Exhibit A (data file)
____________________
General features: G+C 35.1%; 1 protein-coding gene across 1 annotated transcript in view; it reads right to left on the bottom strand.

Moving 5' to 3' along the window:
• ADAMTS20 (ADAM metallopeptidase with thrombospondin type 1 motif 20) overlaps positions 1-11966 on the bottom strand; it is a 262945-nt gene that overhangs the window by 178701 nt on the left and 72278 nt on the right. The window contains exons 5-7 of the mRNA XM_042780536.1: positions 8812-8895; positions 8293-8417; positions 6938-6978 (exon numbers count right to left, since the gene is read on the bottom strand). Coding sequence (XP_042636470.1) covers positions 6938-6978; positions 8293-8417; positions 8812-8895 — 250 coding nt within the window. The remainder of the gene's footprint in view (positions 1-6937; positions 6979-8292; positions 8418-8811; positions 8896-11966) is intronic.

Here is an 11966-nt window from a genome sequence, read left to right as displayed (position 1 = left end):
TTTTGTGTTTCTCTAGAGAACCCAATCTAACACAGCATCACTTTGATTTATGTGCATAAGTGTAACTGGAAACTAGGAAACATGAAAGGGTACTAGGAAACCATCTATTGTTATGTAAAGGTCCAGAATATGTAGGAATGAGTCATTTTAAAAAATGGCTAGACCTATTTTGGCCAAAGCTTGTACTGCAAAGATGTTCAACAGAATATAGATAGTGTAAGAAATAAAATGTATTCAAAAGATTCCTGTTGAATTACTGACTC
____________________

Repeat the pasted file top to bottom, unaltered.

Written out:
General features: G+C 35.1%; 1 protein-coding gene across 1 annotated transcript in view; it reads right to left on the bottom strand.

Moving 5' to 3' along the window:
• ADAMTS20 (ADAM metallopeptidase with thrombospondin type 1 motif 20) overlaps positions 1-11966 on the bottom strand; it is a 262945-nt gene that overhangs the window by 178701 nt on the left and 72278 nt on the right. The window contains exons 5-7 of the mRNA XM_042780536.1: positions 8812-8895; positions 8293-8417; positions 6938-6978 (exon numbers count right to left, since the gene is read on the bottom strand). Coding sequence (XP_042636470.1) covers positions 6938-6978; positions 8293-8417; positions 8812-8895 — 250 coding nt within the window. The remainder of the gene's footprint in view (positions 1-6937; positions 6979-8292; positions 8418-8811; positions 8896-11966) is intronic.

Here is an 11966-nt window from a genome sequence, read left to right as displayed (position 1 = left end):
TTTTGTGTTTCTCTAGAGAACCCAATCTAACACAGCATCACTTTGATTTATGTGCATAAGTGTAACTGGAAACTAGGAAACATGAAAGGGTACTAGGAAACCATCTATTGTTATGTAAAGGTCCAGAATATGTAGGAATGAGTCATTTTAAAAAATGGCTAGACCTATTTTGGCCAAAGCTTGTACTGCAAAGATGTTCAACAGAATATAGATAGTGTAAGAAATAAAATGTATTCAAAAGATTCCTGTTGAATTACTGACTC